It made it easier and cheaper for business to trade and invest across borders, and contributed to the rise in the volume of international trade in Slovenia.
On joining the euro area Slovenia imported the ECB's credibility, which helped ease the country’s access to capital markets and reduce the cost of funding and its volatility.
Being part of the larger currency union in general mitigates the impact of external shocks on our small open economy. This was also the case during the covid crisis and after the Russian invasion of Ukraine, when with our own currency we would probably have faced greater depreciation and inflationary pressures and more volatile and less favourable financing conditions.
Like the euro coin, membership in the euro area has two sides, advantages and challenges.
A challenge often exposed is that a country gives up the independence to formulate its own monetary policy, which can complicate its adjustment to shocks. I would add two thoughts to this.
First, this challenge can also be an opportunity for a country to reform, to increase its flexibility and resilience to shocks and build up shock absorption capacity.
Second, even in small open economies with their own currencies, the scope for independent monetary policy is limited, as in this highly integrated world such nations will still be importing the monetary stances of major central banks.
Another challenge, related to gaining public support for the adoption of the euro, is the fear of price increases at the time of the changeover. Upon the introduction of the euro in Germany, there was a joke that the name of the new currency was actually “teuro”, as teuer means expensive in German.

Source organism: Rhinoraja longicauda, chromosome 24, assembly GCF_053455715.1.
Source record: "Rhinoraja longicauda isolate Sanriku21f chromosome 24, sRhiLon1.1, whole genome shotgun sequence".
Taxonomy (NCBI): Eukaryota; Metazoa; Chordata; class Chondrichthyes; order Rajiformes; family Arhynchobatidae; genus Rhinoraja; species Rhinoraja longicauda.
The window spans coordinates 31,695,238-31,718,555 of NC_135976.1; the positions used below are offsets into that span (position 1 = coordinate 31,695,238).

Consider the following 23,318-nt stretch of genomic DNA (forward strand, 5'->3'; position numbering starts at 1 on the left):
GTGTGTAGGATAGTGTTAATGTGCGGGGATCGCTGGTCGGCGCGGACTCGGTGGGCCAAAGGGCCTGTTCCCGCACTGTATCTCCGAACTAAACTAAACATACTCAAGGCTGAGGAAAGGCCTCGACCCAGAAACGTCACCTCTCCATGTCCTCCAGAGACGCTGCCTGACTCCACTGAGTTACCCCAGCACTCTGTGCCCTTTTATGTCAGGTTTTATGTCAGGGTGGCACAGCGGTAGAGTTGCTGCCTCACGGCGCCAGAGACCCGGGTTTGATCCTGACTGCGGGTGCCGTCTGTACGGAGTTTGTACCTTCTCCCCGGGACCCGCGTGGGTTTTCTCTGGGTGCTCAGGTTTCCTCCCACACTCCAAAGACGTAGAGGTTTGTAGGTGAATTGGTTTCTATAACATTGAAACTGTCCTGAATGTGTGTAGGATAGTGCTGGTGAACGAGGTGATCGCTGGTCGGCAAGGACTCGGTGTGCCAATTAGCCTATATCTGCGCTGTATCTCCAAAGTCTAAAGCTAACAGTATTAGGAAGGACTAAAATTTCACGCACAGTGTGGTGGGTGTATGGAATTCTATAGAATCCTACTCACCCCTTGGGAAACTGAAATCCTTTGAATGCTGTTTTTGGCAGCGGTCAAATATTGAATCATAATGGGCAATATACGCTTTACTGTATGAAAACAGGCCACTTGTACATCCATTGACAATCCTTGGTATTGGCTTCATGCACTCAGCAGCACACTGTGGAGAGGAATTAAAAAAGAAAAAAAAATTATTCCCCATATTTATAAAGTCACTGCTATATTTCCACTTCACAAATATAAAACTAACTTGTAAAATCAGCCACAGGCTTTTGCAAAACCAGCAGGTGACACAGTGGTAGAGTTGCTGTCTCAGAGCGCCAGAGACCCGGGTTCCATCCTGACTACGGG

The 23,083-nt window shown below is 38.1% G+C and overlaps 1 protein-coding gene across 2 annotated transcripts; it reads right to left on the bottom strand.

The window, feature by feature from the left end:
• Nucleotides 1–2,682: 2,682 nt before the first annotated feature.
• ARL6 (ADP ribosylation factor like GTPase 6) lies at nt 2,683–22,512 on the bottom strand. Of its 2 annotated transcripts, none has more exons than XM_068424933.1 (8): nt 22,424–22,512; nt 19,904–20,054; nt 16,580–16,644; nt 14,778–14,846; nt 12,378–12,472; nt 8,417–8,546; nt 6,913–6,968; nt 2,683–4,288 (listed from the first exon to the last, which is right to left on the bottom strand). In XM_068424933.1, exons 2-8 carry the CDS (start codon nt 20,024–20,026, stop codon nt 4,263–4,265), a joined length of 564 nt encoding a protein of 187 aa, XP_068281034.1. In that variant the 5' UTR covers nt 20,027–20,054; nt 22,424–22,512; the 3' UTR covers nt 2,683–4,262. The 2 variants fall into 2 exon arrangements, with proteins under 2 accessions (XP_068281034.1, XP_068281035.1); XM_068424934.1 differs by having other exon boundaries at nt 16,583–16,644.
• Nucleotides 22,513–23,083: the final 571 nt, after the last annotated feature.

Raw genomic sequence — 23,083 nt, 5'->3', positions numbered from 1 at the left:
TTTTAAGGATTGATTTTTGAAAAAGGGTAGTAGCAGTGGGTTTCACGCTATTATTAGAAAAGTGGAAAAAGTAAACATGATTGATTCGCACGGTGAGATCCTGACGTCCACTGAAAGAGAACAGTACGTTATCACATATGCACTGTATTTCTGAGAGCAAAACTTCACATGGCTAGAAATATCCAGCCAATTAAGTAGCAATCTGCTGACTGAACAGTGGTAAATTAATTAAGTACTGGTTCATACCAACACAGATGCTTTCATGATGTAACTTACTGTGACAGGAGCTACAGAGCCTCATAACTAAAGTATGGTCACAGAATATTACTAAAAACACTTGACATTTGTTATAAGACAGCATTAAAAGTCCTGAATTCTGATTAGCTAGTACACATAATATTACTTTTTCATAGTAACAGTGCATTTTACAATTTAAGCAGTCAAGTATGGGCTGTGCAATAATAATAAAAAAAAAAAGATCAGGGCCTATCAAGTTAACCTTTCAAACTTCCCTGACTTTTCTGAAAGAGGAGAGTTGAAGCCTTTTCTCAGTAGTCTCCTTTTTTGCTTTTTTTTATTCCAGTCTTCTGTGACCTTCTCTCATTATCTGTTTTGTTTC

In Slovenia, the adoption of the euro did not cause a significant change in the general level of prices, but it had a more significant effect on the prices of some items, especially catering services and products with low prices, as well due to the effects of rounding up. This is probably why the public perception of price increases is generally higher than the reality.
The short-term effect is estimated at 0.3 percentage points, while the medium-term effect is more difficult to estimate due to many overlapping factors.
The last challenge I would touch upon is related to dealing with improved access to cross-border funding and the lowering of interest rates, after Slovenia entered the ERM 2.
Domestic bank borrowing on international wholesale markets quadrupled in the period from 2004-2008, which allowed the rapid expansion of bank lending to firms and households.